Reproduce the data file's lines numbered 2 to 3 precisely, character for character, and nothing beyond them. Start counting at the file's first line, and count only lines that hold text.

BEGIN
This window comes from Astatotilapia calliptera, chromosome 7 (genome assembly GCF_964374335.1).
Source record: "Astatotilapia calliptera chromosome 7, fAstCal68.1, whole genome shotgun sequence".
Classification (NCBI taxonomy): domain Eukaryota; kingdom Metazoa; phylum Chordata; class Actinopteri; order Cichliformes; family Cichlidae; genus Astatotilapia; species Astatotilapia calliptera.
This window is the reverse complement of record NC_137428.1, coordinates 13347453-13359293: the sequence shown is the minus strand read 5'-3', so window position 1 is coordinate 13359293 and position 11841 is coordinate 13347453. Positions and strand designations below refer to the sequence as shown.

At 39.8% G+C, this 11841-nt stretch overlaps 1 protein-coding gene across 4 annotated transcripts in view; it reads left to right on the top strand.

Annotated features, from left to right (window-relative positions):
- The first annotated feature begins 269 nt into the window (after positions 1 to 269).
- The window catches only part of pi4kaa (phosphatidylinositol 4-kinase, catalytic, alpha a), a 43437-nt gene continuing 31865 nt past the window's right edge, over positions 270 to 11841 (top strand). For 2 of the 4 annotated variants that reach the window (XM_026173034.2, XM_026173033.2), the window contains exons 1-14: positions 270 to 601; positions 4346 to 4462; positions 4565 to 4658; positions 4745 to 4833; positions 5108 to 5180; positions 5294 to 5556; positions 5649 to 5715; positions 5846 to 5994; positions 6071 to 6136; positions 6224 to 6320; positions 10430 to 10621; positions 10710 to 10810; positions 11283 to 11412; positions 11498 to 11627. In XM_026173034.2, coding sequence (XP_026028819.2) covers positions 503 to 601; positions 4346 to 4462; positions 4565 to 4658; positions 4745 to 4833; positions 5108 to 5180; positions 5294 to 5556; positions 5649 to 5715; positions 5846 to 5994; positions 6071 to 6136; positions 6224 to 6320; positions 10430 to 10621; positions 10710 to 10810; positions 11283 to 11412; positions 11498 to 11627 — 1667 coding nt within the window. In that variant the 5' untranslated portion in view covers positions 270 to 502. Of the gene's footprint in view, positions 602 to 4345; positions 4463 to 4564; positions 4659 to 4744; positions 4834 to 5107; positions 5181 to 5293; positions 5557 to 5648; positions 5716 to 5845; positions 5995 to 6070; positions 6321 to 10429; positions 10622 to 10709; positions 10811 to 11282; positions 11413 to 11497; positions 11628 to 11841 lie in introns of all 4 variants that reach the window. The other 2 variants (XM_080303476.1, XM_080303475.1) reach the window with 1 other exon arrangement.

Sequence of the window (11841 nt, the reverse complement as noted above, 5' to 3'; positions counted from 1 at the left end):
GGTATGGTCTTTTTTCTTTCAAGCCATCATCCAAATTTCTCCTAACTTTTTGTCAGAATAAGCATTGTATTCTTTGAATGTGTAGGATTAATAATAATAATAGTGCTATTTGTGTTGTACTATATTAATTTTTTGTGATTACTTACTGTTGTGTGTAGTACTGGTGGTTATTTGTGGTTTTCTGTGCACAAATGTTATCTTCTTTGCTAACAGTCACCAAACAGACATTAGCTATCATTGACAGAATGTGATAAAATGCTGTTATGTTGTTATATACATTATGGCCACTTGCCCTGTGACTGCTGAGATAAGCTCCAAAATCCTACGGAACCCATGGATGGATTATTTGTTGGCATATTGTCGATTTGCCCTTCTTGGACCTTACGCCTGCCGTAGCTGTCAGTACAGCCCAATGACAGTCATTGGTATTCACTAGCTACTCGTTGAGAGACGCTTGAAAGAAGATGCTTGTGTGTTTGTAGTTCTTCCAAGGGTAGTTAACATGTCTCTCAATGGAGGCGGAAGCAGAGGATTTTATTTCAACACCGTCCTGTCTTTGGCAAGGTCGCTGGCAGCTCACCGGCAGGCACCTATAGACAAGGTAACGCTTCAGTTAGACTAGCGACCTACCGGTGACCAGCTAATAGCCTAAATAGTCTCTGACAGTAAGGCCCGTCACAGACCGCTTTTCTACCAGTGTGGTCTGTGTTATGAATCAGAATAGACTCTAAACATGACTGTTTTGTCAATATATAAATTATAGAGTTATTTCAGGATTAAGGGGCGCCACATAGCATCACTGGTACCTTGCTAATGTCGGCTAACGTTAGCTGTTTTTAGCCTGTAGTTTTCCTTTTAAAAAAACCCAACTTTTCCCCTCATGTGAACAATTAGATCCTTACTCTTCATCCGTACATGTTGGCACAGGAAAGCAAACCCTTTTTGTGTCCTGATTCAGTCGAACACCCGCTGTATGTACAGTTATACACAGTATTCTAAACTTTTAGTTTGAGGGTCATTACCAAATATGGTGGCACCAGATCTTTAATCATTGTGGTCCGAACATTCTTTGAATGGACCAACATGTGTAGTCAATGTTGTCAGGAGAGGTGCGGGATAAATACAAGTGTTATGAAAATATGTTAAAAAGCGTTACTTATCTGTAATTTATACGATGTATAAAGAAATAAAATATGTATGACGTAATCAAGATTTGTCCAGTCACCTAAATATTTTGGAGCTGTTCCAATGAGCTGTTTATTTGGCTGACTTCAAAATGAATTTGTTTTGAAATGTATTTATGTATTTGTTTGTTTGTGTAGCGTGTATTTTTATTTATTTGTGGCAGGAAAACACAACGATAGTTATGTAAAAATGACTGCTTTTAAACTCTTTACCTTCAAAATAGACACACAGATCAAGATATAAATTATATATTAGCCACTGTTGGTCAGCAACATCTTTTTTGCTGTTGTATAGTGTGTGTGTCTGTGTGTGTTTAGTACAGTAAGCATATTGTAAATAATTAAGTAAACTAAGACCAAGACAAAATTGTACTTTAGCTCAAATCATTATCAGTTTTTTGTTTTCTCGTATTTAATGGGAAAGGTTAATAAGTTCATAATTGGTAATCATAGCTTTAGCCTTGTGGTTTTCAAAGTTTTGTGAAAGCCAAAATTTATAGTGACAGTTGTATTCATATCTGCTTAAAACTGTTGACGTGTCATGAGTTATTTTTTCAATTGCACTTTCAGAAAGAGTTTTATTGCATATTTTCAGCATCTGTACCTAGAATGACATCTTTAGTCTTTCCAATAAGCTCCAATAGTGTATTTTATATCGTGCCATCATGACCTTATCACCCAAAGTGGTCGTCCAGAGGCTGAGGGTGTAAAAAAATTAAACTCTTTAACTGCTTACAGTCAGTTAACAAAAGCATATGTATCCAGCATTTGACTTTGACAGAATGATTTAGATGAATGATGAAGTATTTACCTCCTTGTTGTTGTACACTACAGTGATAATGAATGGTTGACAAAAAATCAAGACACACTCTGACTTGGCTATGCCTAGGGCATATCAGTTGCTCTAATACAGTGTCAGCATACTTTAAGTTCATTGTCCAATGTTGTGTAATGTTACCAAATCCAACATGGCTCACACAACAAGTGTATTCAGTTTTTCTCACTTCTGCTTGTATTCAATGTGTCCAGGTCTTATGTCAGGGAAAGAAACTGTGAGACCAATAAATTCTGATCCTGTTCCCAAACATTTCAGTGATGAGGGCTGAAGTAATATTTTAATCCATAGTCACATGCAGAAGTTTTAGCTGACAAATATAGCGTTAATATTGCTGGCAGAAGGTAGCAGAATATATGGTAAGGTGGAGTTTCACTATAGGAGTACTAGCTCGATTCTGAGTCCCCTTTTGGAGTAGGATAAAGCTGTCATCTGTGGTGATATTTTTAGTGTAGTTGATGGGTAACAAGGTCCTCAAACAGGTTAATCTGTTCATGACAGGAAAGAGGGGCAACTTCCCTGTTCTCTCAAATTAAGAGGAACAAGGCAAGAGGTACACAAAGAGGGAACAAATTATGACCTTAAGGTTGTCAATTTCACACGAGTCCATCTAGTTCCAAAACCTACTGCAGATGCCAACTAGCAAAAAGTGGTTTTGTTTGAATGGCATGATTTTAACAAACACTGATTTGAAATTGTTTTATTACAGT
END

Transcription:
Source record: "Astatotilapia calliptera chromosome 7, fAstCal68.1, whole genome shotgun sequence".
Classification (NCBI taxonomy): domain Eukaryota; kingdom Metazoa; phylum Chordata; class Actinopteri; order Cichliformes; family Cichlidae; genus Astatotilapia; species Astatotilapia calliptera.